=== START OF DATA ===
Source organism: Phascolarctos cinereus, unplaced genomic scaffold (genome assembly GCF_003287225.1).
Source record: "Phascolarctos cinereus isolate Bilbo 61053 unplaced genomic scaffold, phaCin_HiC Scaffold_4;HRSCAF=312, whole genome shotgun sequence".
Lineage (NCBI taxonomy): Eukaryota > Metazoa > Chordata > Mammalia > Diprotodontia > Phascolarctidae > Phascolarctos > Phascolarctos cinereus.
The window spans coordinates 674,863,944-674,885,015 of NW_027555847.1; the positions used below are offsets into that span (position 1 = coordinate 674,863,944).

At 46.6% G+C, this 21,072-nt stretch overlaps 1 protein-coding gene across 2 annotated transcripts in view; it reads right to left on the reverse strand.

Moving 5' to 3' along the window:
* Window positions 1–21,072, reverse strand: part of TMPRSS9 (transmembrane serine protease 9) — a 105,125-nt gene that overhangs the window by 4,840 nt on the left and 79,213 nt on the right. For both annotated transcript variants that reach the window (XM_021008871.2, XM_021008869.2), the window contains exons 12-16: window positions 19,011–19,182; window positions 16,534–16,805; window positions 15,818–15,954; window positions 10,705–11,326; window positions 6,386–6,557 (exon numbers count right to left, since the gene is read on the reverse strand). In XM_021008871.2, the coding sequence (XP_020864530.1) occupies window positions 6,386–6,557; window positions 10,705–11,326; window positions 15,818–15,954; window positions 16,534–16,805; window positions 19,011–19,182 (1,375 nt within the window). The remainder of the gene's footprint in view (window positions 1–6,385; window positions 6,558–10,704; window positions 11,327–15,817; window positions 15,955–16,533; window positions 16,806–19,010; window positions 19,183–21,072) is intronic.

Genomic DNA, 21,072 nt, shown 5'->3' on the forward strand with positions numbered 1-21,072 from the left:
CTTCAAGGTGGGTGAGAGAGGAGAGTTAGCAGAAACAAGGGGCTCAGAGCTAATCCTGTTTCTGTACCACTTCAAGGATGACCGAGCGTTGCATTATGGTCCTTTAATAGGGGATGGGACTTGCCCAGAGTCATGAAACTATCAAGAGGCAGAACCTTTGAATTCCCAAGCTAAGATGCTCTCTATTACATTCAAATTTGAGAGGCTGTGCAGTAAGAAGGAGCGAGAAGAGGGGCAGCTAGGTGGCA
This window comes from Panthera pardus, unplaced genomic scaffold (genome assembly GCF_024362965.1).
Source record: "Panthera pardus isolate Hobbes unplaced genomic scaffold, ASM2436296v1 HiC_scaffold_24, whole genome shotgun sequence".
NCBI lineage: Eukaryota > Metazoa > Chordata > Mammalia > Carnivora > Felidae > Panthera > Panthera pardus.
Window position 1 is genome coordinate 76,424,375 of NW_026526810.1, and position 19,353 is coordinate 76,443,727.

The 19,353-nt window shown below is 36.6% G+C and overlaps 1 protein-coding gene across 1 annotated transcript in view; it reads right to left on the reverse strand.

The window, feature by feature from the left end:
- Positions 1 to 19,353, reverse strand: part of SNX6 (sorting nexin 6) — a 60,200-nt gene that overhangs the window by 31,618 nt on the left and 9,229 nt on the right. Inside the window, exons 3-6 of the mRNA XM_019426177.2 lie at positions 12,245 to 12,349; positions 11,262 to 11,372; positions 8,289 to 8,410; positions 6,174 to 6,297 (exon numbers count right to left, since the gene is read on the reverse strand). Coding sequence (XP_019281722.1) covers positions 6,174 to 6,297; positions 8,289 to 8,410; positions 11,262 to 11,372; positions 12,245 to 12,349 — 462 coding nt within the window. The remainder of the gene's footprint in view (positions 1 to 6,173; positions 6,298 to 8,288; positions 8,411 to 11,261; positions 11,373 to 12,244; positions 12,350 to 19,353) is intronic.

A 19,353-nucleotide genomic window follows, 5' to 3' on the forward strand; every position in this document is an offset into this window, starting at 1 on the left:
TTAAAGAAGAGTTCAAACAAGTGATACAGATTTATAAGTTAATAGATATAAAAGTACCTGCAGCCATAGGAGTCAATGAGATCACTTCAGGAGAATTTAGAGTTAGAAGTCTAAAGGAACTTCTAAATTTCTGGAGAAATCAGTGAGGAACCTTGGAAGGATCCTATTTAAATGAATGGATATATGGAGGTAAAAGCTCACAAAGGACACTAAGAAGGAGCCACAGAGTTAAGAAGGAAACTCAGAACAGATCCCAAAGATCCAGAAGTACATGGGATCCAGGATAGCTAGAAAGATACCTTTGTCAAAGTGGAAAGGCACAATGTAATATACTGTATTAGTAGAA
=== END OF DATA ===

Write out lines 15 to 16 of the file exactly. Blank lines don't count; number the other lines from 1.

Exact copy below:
The window, feature by feature from the left end:
- Positions 1 to 19,353, reverse strand: part of SNX6 (sorting nexin 6) — a 60,200-nt gene that overhangs the window by 31,618 nt on the left and 9,229 nt on the right. Inside the window, exons 3-6 of the mRNA XM_019426177.2 lie at positions 12,245 to 12,349; positions 11,262 to 11,372; positions 8,289 to 8,410; positions 6,174 to 6,297 (exon numbers count right to left, since the gene is read on the reverse strand). Coding sequence (XP_019281722.1) covers positions 6,174 to 6,297; positions 8,289 to 8,410; positions 11,262 to 11,372; positions 12,245 to 12,349 — 462 coding nt within the window. The remainder of the gene's footprint in view (positions 1 to 6,173; positions 6,298 to 8,288; positions 8,411 to 11,261; positions 11,373 to 12,244; positions 12,350 to 19,353) is intronic.